Natasha Harris, a 30-year-old mother of eight, died of a heart attack, and experts think it was probably caused by her habit of drinking more than two gallons of Coke per day. Coca-Cola, however, thinks it’s probably just because she drank too much liquid; even too much water can cause dramatic symptoms, they say.
Harris, who lived in New Zealand, died in February 2010, but it wasn’t until yesterday that pathologist Dan Mornin testified in an inquest that it was likely caused by her Coke-guzzling habit. He explained that excessive consumption of cola causes low potassium levels, or hypokalemia, whose symptoms can include abnormal heart rhythms; he also suspects that toxic levels of caffeine could have contributed to her death.
Harris’ partner, Chris Hodgkinson, said in a deposition that she was hooked on Coca-Cola, guzzling between eight and ten liters (2.1-2.8 gallons) per day:
The first thing she would do in the morning was to have a drink of Coke beside her bed and the last thing she would do at night was have a drink of Coke. She was addicted to Coke.
Clearly, this woman’s level of consumption was extreme (or at least, we hope it is), and Harris also testified that her other health habits were lacking (Hodgkinson also said she ate little and smoked over two packs a day), but it’s still worth considering the dangers of a regular Coca-Cola habit. According to pathologist Martin Sage, who also released statements for the deposition, this isn’t the first time that dramatic health symptoms have been linked to Coke:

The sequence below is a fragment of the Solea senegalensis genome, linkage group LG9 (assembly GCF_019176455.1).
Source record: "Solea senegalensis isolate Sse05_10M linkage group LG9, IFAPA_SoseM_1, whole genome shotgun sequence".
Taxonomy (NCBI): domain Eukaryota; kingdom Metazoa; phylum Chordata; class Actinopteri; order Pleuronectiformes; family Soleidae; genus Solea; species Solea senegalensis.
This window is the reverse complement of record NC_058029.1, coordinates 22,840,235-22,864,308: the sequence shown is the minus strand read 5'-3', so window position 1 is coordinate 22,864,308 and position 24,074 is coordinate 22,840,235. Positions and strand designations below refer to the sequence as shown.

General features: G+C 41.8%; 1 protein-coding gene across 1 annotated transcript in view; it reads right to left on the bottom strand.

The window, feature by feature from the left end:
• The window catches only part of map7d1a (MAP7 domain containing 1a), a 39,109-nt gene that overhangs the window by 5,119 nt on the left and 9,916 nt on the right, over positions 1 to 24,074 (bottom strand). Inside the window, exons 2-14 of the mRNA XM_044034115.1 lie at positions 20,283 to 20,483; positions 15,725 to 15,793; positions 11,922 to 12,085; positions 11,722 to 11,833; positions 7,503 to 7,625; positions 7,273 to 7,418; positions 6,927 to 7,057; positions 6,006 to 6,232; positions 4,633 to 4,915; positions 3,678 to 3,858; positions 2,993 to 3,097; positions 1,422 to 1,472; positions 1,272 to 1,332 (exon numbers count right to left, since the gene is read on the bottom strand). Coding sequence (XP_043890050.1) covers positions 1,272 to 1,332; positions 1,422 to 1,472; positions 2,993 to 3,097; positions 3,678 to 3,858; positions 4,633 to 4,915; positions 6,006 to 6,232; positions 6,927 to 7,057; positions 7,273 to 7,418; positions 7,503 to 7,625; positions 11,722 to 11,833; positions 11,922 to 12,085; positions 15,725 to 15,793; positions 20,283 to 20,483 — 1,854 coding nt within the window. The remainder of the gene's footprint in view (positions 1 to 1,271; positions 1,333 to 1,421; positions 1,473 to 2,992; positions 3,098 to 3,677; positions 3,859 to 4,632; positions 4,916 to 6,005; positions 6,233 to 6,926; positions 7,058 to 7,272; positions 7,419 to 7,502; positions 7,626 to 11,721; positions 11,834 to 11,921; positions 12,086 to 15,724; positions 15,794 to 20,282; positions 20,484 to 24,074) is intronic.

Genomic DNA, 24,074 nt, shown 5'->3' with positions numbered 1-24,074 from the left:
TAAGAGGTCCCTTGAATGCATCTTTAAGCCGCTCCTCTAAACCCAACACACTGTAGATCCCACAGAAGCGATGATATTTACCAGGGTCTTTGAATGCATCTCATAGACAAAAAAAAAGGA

…it is certainly well demonstrated that excessive long or short term cola ingestion can be dramatically symptomatic, and there are strong hypothetical grounds for this becoming fatal in individual cases.
But Coca-Cola doesn’t want you to worry; Karen Thompson, a spokeswoman for Coca-Cola Oceania, assures customers that this was Harris’ fault; not Coke’s:
We concur with the information shared by the coroner’s office that the grossly excessive ingestion of any food product, including water, over a short period of time with the inadequate consumption of essential nutrients, and the failure to seek appropriate medical intervention when needed, can be dramatically symptomatic.
Sure, overconsumption of water could kill you, but most people aren’t addicted to water to the point of drinking over two gallons a day (and using it to replace proper nutrition). What’s more, this isn’t the first time links have been made between Coca-Cola’s products and heart health issues; even for more moderate consumers, there are serious health risks associated with the product.